I quickly found myself focusing on the junior side of things with the help of well-established volleyball people in NC, Mike Marks and Vaughn Hastings. The first year saw three tournaments and a clinic event. From what I could tell, it was the first large-scale effort in NC to involve juniors in the sport of beach volleyball. The very first tournament that year at Jaycee Park had 24 teams competing across the 14U-18U divisions. It was a modest but successful start.

First junior beach tournament in Raleigh, 2006

First junior beach tournament in Raleigh, 2006

Junior tournaments would continue to grow in leaps and bounds in subsequent years. Participation numbers would seemingly double almost every year. Events with 40-50 teams became common, then 70-80 – finally 100+ became the reality! In 2013, the four Vh1vball hosted events brought in  419 teams with the Carolina Grand Slam in May having 143, the most ever for a juniors beach event in NC. Other organizations across the state have joined in recent years to help establish the Carolina Region Jr Beach Volleyball Tour. In seven years, the sport of junior beach volleyball in NC has become a nationally recognized hotspot for junior beach volleyball participation.

NC teams at AAU junior beach olympics

NC teams at AAU Junior Olympics, VA Beach 2006

Outdoor Volleyball: What You Need to Know

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As we are approaching the end of March, your player may be sad that her indoor JO seasons are about to wrap up.  Tell her to cheer up – because the outdoor season is just getting started!  Even if your child has never played outdoor, she can still take part in this version of volleyball that is growing in popularity.

What’s Different

  • Unlike indoor, outdoor volleyball is played with two players, although sometimes  there is an occasional 3-player tournament (such as our local Bash Before the Clash).  
  • Games are played on either a grass or sand court.  
  • There are also a few rule differences with regards to setting and handling the serve.   
  • Most teams are self-coached, unless one of the players’ parents happens to be a coach or player.   Since they are self-coached, players call their own time-outs during a game (I believe they get two per game.)

Where to play

RenaissanceCharlotte061212 (38 of 86)There is a tournament “circuit” for outdoor, and teams may choose the events they prefer to compete in.  Tournaments begin in April and the season officially wraps up in late July.  The Carolina Region website has an entire area dedicated to outdoor volleyball and posts the scheduled events.  However, there are additional tournaments outside of what the Region lists.  Players typically hear about them through other players.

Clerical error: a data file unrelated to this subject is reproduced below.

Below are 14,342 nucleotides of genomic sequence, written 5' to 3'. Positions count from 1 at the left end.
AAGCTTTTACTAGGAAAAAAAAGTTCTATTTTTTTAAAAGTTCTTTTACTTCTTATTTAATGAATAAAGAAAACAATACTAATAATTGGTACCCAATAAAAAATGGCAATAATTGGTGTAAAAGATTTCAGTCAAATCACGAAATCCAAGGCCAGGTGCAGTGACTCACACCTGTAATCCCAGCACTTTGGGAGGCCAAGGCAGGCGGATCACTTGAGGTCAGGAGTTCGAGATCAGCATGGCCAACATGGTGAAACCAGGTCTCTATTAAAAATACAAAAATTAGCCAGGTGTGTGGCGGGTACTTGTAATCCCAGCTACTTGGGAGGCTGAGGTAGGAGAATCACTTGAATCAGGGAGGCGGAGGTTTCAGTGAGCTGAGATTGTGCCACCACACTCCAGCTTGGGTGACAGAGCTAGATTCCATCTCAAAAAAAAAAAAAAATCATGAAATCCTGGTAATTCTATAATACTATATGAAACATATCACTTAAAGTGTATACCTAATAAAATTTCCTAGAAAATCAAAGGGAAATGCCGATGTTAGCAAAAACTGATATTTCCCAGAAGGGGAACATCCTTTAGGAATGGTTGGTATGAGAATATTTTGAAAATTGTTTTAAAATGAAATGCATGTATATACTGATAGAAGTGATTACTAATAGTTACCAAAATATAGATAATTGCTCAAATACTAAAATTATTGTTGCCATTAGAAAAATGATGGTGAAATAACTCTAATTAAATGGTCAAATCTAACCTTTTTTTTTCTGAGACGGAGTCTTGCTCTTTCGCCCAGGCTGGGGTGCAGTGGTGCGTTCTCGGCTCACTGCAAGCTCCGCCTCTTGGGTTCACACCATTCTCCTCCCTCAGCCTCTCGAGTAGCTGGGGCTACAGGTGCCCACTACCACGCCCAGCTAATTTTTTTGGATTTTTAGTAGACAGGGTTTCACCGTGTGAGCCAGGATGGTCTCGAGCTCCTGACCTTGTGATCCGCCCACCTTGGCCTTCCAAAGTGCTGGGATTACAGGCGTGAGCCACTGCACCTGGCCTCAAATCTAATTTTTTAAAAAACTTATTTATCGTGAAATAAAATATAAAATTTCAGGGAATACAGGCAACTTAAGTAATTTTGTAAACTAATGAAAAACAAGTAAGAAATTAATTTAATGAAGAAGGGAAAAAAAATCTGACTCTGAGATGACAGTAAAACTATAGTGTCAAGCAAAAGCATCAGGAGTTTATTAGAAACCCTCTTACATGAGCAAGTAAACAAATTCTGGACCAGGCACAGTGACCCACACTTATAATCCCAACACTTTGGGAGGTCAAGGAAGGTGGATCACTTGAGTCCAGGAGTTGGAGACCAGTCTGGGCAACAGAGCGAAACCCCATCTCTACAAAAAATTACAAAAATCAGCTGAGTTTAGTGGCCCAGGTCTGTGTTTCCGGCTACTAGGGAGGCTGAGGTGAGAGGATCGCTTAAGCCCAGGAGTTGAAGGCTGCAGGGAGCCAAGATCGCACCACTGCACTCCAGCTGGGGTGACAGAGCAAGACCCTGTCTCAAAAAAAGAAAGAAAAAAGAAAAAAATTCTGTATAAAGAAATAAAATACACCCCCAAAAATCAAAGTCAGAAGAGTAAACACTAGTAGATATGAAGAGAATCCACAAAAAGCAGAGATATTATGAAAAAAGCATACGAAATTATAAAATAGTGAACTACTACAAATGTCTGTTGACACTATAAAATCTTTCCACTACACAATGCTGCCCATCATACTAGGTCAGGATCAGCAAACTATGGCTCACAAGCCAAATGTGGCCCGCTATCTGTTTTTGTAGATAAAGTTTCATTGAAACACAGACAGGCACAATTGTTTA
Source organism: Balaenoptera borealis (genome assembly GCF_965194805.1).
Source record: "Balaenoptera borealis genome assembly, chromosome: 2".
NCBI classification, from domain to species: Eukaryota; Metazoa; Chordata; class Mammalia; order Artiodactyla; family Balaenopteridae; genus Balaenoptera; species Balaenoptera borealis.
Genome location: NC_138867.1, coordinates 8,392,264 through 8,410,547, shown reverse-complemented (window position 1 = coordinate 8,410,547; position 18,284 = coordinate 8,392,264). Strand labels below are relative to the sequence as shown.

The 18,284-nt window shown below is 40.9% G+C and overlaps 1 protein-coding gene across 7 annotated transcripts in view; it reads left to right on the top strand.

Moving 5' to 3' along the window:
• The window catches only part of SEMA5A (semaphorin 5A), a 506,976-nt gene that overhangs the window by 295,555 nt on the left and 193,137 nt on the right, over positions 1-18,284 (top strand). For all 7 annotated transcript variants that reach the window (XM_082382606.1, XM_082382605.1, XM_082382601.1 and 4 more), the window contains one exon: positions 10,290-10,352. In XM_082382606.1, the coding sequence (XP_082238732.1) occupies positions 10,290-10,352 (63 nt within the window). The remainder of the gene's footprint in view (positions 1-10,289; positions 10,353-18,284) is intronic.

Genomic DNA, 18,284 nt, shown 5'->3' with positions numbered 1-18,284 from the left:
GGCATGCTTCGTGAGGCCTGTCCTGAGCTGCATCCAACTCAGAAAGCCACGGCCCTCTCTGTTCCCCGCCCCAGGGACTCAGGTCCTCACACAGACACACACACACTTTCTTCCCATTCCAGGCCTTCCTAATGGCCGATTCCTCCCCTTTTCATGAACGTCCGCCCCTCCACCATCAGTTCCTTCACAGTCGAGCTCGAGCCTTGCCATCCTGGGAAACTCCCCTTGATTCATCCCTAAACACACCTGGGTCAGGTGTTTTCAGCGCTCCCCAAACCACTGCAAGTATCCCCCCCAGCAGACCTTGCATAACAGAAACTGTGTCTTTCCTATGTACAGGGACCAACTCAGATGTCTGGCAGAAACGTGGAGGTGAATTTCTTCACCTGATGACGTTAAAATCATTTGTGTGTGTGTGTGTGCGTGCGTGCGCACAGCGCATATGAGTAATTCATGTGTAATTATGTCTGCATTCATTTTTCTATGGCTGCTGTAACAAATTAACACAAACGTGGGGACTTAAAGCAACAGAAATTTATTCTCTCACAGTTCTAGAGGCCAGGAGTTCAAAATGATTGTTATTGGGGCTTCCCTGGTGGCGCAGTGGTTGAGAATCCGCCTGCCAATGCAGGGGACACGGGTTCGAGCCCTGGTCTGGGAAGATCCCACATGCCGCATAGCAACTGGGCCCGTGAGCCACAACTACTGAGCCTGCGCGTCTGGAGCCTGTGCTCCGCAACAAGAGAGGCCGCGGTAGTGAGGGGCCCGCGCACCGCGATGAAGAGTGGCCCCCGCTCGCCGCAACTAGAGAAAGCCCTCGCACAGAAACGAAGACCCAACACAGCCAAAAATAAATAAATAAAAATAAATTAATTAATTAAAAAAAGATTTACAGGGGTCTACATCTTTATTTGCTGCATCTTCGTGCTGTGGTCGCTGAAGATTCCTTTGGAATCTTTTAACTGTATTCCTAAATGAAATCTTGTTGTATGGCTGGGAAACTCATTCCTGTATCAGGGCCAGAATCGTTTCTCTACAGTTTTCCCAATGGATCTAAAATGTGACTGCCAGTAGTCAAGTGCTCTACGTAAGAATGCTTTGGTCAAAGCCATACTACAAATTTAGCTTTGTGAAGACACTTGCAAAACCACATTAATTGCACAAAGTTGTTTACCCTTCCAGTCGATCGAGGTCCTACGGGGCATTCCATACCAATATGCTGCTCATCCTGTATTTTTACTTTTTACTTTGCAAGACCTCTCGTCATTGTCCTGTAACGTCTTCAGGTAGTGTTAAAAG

Most tournaments offer an online sign up, with fees typically in the $20 range per player.  As well, players can almost always just show up at a tournament and pay to play on the spot.

Why kids love it

What’s not to love???  You get to play outdoors in the sunshine and fresh air.  It is much more laid back than indoor…no one gets bent out of shape if a match doesn’t start on time.  Many players like the reliance of just themselves and their partner to make all the plays.  If one gets the first hit, the other one gets the next hit – no wondering whose ball it is.  They also enjoy getting to choose their partner and play with a good friend.  Players get many more touches on the ball than with indoor – so it’s a great way to improve both their passing game and serving.

Parents love it too.  Most bring along a pop-up tent, camping chairs, coolers and hang out for the day.  We even brought along our hibachi grill and cooked lunch!  It is definitely a family event.

how To train

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Ideally, players train for outdoor play much like they would for indoor.  With sand in particular, there is a definite learning curve and movement is very different than on an indoor court.  There are several outdoor training programs in the works (we will post these to our blog).  Finding outdoor nets is tough in our area, but we’ll try to get a list going of public nets.  Let us know if you are aware of any!

future of outdoor

As the parent of a player who just started outdoor last year as a 13 year old, I can’t say enough good things about outdoor volleyball.  My daughter probably enjoys it even more than indoor and plans to continue outdoor even though she’ll be busy this summer with open gym at her high school.  More and more colleges are adding outdoor programs, with projections that by 2014, it will become an officially sanctioned NCAA sport.  The future looks bright for outdoor volleyball – I highly encourage indoor players to give it a try, as you never know where it could take you!

Angela Levine